5 Benefits of Eating Sweet Potatoes
Written by Amanda Ennett
Sweet potatoes tend to be a favorite among clean eaters and fitness fanatics alike. They give a little sweetness to a bland diet and a dose of healthy fiber, vitamins, minerals and antioxidants. Sweet potatoes can be found in local markets year-round, however they are most abundant in season in November and December, but are also in season in January.Be sure to scrub and eat the skin of the sweet potato, it is where most of the minerals are stored.
- Eating one large baked sweet potato gives you nearly 25 percent of your daily potassium needs.
- The orange-flesh sweet potatoes are exceedingly rich in beta-carotene (vitamin A).
- A single large sweet potato contains more than 100 percent of the RDA for vitamin C.
- The purple-flesh varieties are outstanding sources of antioxidants.
- A large sweet potato contains 37 g of carbohydrates.
- Sweet potatoes contain a valuable amount of dietary fiber (just over 3 grams per medium sweet potato).
- They are also a very good source of manganese, copper, dietary fiber, niacin, and vitamin B5.
Sweet Potatoes Fuel Muscles
Sweet potatoes are complex carbohydrates. Complex carbs not only leave us feeling fuller for longer and control our blood sugar but when broken down turn into fuel for our muscles. These carbs are stored in the body in the form of glycogen. Glycogen in your muscles is important for activities requiring quick bursts of intense work, such as lifting weights.
Clean-eaters, bodybuilders, dieters and fitlifers choose low glycemic index foods to give them sustained energy throughout the day. Sweet potatoes have a significantly lower glycemic index compared to other starchy vegetables like peas and white potatoes.If boiled or steamed sweet potatoes can carry a very reasonable glycemic index (GI) rating of approximately 50.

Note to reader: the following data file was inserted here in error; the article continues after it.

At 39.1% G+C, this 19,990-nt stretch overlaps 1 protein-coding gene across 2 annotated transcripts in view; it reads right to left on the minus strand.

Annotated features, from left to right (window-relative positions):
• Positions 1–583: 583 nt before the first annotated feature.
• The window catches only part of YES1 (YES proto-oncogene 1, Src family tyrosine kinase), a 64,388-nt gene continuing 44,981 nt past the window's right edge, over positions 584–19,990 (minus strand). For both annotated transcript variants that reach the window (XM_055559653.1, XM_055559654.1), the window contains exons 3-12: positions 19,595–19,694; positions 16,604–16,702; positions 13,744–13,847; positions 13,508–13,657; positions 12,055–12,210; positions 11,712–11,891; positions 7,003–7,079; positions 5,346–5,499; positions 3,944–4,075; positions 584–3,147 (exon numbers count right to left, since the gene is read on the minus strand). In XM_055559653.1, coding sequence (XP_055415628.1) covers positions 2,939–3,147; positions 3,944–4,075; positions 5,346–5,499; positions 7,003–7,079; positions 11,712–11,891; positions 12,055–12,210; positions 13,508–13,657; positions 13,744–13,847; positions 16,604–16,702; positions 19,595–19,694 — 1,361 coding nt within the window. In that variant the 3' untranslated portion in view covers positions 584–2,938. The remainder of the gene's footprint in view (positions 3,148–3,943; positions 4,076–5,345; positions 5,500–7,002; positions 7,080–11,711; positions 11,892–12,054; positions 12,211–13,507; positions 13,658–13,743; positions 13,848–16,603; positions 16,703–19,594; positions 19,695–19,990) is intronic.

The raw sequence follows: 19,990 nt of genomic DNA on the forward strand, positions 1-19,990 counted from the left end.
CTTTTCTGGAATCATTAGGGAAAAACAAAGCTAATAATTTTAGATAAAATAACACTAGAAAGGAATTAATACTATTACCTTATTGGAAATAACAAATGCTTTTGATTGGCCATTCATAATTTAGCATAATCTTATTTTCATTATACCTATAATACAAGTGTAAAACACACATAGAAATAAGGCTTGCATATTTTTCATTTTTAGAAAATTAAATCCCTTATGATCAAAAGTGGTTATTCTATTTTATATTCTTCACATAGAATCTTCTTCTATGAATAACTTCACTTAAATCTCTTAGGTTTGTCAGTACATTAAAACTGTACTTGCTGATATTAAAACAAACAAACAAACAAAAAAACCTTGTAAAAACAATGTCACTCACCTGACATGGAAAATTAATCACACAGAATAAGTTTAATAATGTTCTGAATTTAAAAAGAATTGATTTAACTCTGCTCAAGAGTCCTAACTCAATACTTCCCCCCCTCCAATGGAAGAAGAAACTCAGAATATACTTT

Food starches can be converted by our digestive tract into simple sugars. Most starchy root vegetables are not helpful for controlling blood sugar. Sweet potatoes actually improve blood sugar regulation—even in persons with type 2 diabetes.
Research has shown that extracts from sweet potatoes can significantly increase blood levels of adiponectin, a protein hormone produced by our fat cells.
Adiponetin enhances your muscle’s ability to use carbohydrates for energy, boosts your metabolism, increase the rate in which your body breaks down fat, and curbs your appetite.
Adiponectin works with leptin (the “stop-eating” hormone)to perform complementary actions, and can have synergistic effects.
Caramelized Onion and Ginger Sweet Potatoes
- 6 cups sweet potatoes, peeled and cut into 1-inch pieces
- 1/2 medium onion, cut in half and sliced thin
- 4 medium cloves garlic, chopped
- 1-1/2 Tbsp finely minced fresh ginger
- 1/2 tsp cinnamon
- 1/2 Tbsp honey
- 1 Tbsp + 1 cup chicken or vegetable broth
- salt and pepper to taste
Slice onions and chop garlic and let sit for 5 minutes to enhance their health-promoting properties.
Heat 1 Tbsp broth in a larger skillet. Sauté onion over medium heat for 3 minutes, stirring frequently. Add garlic and ginger and continue to sauté for another minute, stirring constantly.
Add sweet potatoes, cinnamon, honey, and 1 cup broth. Mix and simmer over low heat covered for about 15 minutes, or until sweet potatoes are tender. Season with salt and pepper.
By Amanda Ennett
At home, this mom and busy wife doesn’t let daily stress stop her from eating clean and training hard. On the job, Amanda uses her BS in Exercise Science to aide physical therapy patients and transform her personal training clients. On her off time, she loves to write about her main passions: nutrition and healthy living. Amanda considers herself a self-proclaimed health fanatic living by the mantra “let thy food be thy medicine.”
Follow my facebook page @ AJ’s: Fit n Beautiful [https://www.facebook.com/Fit.n.Beautiful] and on instagram @fitnbeautiful
Image Courtesy: Heidi Billotto: Food
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